I didn’t mean this to be a Wintec comparison but that’s what was at the barn on the day I was taking photos!

In conclusion, A/P saddles can be a good choice for you and your horse if you don’t want to jump larger fences and you don’t need to have a really vertical leg position.

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7 responses

  1. I love the Wintec Pro for jumping. To me, an all purpose saddle is for trail riding or when you want to ride arena work with a slightly shorter stirrup. I do this on my Highland Pony because he is super wide.

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  3. I have a Wintec AP that I use for schooling on the flat or trail riding. I have jumped in it, but it put me a little too far back for my comfort. My jumping saddle is a Collegiate, which I like a lot, and I can lengthen the stirrups for trail riding.

    Nice post – helpful!

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  5. This is a really interesting blog because one of the issues I’m wrestling with as a re-rider hoping to get into horse ownership soon is what to budget for, saddle-wise. My background is dressage, but I really want to learn to jump because eventing looks like fun – nothing huge, but I certainly don’t want to get a saddle that’s going to make learning to jump ten times harder than it needs to be. At the same time, I firmly believe in the value of dressage/flat work – but I’d much prefer to avoid the cost and hassle of finding two saddles right away, given the trouble it can be to find just one if you end up with a tricky-to-fit horse. (A possibility I am not currently ruling out, since I don’t have a horse in mind yet. :) )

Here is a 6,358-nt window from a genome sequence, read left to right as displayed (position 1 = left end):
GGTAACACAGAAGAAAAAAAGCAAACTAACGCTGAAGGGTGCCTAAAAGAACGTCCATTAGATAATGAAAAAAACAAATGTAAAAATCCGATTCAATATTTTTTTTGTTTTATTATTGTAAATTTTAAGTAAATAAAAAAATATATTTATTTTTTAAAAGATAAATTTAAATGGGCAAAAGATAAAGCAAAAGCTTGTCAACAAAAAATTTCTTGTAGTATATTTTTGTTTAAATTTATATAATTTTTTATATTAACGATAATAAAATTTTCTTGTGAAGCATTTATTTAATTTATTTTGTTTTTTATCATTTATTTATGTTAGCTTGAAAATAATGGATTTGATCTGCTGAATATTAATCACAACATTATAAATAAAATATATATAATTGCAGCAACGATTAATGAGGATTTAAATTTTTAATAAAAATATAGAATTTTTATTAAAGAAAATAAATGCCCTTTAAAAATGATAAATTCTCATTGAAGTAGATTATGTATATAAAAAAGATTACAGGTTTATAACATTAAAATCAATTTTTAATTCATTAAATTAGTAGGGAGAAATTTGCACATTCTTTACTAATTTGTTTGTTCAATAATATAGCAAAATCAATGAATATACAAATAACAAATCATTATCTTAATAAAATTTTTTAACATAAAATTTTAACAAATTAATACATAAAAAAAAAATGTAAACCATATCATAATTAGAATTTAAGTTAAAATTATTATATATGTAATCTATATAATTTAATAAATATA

• The *right* a/p saddle is great. The trick is finding one that has the right balance. Make sure you find one where the stirrup bars are placed far enough back for YOUR anatomy. The biggest problem I see with a/p saddles is that the bars are too far forward and put you in a chair seat.